- Fusion cuisine has been around in restaurants for years.
- But now restaurants and TikTok are taking food delivery to the level of cooking chaos.
In the pre-internet days, fusion cuisine was a blend of classic international cuisine. It was a thoughtful blend of epicurean cultures.
Today, the culinary trend is elevated for the sensation-seeking masses. Indie restaurants and chains are rolling out ambitious and unimaginative culinary offerings, from Big Mac pizzas at Washington D.C. to fajitas at TGI Fridays. Restaurant blog Eater defined Chaos Cuisine as “part neo-fusion, part middle finger” and “a new, brash style of food” that is changing the face of restaurants.
Alex Watanabe and Marcelo Baez’s Japanese-Mexican fusion restaurant, set to open this month in Lower Manhattan, will reportedly sell biriya ramen, al pastor sushi rolls, sashimi tostadas and shrimp teriyaki tacos. Nacheaux, a restaurant in Portland, serves Mexican and Southern fusion dishes such as nachos, Cajun beef, red beans and dirty rice. Pijja Palace in Los Angeles serves Tandoori Spaghetti and Masala Mac & Cheese
The FRIjitas dish, sold this summer at TGI Fridays, has been billed as a globally inspired version of the fajita. The chain sold three versions: Tandoori Chicken Skewers, Dynamite Shrimp and Whiskey Glaze Tex Mex.
“Sales of Tandoori FRIjitas have outperformed similar menu offerings,” TGI Fridays Chief Marketing Officer Brandon Coleman. “We believe there is plenty of room for Friday’s to continue to innovate its menu by bringing new global flavors to more familiar, more accessible menu options.”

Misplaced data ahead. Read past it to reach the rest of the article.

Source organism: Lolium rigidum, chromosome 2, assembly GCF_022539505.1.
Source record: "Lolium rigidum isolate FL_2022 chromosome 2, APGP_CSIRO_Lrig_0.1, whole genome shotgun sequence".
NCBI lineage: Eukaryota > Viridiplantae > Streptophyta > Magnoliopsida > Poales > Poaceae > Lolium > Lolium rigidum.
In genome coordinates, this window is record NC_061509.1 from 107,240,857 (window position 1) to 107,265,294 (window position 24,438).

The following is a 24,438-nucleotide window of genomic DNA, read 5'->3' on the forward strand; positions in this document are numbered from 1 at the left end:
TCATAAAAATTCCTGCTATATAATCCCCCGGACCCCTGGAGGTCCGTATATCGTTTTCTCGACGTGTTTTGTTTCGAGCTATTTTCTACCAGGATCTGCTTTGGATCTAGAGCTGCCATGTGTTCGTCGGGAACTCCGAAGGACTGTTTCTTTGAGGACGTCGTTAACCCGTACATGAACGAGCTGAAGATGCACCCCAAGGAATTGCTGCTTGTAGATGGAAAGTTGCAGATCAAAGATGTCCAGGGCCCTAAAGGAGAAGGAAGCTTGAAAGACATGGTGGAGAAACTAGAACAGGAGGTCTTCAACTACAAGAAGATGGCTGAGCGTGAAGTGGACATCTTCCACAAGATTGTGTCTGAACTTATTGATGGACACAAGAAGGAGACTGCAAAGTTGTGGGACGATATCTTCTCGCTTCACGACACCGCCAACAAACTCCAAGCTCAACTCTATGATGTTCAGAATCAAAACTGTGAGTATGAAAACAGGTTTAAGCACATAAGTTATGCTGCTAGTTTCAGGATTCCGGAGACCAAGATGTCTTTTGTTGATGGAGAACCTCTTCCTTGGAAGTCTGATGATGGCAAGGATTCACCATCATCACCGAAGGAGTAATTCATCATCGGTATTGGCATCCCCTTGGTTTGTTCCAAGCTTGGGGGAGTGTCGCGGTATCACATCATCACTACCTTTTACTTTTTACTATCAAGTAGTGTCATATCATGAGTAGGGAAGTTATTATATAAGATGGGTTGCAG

Some of the dishes are novelty plays, recreating fast food flavors with fine dining ingredients.
For example, Washington’s Boogy and Peel sells a $22 patty called Harambe Loved Big Macs. It is made with seasoned beef, special sauce, American cheese, shredded iceberg, chopped onion and homemade dill pickle chips.
On Instagram and TikTok, chaotic cooking takes many forms: pizza with refried beans, zucchini fettuccine, and vegan mint cake. Sometimes the kitchen is just a chaotic style. The Washington Post defined Chaotic Cooking as “blatantly flouting the cardinal rules of how to cook and what tastes or looks good in a way that is fun and intelligent.” The article asked: Is preparing for chaos the way to inner peace?
Although established, chaotic cuisine is expected to get a boost from social media as restaurants become more social.
“In 2023, restaurants that never had Instagram accounts will get them; Restaurants that have never thought about TikTok will download it to see what the buzz is,” according to a 2023 restaurant trends study released by food tech startup BentoBox.
Other food trends born from viral social media posts have become restaurant staples, including avocado toast, espresso drinks with latte art, and freakshakes (milkshakes mixed with other desserts like cake or donuts).